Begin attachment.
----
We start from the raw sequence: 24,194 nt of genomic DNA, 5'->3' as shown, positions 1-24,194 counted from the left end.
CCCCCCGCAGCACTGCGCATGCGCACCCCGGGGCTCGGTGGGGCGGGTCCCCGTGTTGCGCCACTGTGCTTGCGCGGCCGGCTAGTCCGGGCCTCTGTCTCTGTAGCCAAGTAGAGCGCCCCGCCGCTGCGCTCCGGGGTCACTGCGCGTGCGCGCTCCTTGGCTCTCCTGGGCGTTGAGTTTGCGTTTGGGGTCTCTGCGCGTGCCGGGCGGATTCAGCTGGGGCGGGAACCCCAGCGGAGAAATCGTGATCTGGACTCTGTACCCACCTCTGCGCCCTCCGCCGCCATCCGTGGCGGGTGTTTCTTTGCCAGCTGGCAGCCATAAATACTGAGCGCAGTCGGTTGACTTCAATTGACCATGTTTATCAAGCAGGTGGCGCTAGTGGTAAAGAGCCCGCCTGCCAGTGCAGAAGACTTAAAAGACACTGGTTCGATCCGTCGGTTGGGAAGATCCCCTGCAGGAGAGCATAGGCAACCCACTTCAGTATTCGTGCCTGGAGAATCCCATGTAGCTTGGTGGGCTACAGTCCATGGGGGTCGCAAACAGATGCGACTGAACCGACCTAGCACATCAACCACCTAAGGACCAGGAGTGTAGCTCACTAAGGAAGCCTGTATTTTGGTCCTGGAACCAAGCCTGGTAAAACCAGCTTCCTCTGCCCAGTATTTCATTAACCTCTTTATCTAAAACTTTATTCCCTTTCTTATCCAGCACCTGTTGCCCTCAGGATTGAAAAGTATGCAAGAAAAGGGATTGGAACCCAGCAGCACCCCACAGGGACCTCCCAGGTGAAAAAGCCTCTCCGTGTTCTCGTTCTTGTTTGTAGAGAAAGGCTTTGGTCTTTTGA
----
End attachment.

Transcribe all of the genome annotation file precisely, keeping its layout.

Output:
We start from the raw sequence: 24,194 nt of genomic DNA, 5'->3' as shown, positions 1-24,194 counted from the left end.
CCCCCCGCAGCACTGCGCATGCGCACCCCGGGGCTCGGTGGGGCGGGTCCCCGTGTTGCGCCACTGTGCTTGCGCGGCCGGCTAGTCCGGGCCTCTGTCTCTGTAGCCAAGTAGAGCGCCCCGCCGCTGCGCTCCGGGGTCACTGCGCGTGCGCGCTCCTTGGCTCTCCTGGGCGTTGAGTTTGCGTTTGGGGTCTCTGCGCGTGCCGGGCGGATTCAGCTGGGGCGGGAACCCCAGCGGAGAAATCGTGATCTGGACTCTGTACCCACCTCTGCGCCCTCCGCCGCCATCCGTGGCGGGTGTTTCTTTGCCAGCTGGCAGCCATAAATACTGAGCGCAGTCGGTTGACTTCAATTGACCATGTTTATCAAGCAGGTGGCGCTAGTGGTAAAGAGCCCGCCTGCCAGTGCAGAAGACTTAAAAGACACTGGTTCGATCCGTCGGTTGGGAAGATCCCCTGCAGGAGAGCATAGGCAACCCACTTCAGTATTCGTGCCTGGAGAATCCCATGTAGCTTGGTGGGCTACAGTCCATGGGGGTCGCAAACAGATGCGACTGAACCGACCTAGCACATCAACCACCTAAGGACCAGGAGTGTAGCTCACTAAGGAAGCCTGTATTTTGGTCCTGGAACCAAGCCTGGTAAAACCAGCTTCCTCTGCCCAGTATTTCATTAACCTCTTTATCTAAAACTTTATTCCCTTTCTTATCCAGCACCTGTTGCCCTCAGGATTGAAAAGTATGCAAGAAAAGGGATTGGAACCCAGCAGCACCCCACAGGGACCTCCCAGGTGAAAAAGCCTCTCCGTGTTCTCGTTCTTGTTTGTAGAGAAAGGCTTTGGTCTTTTGA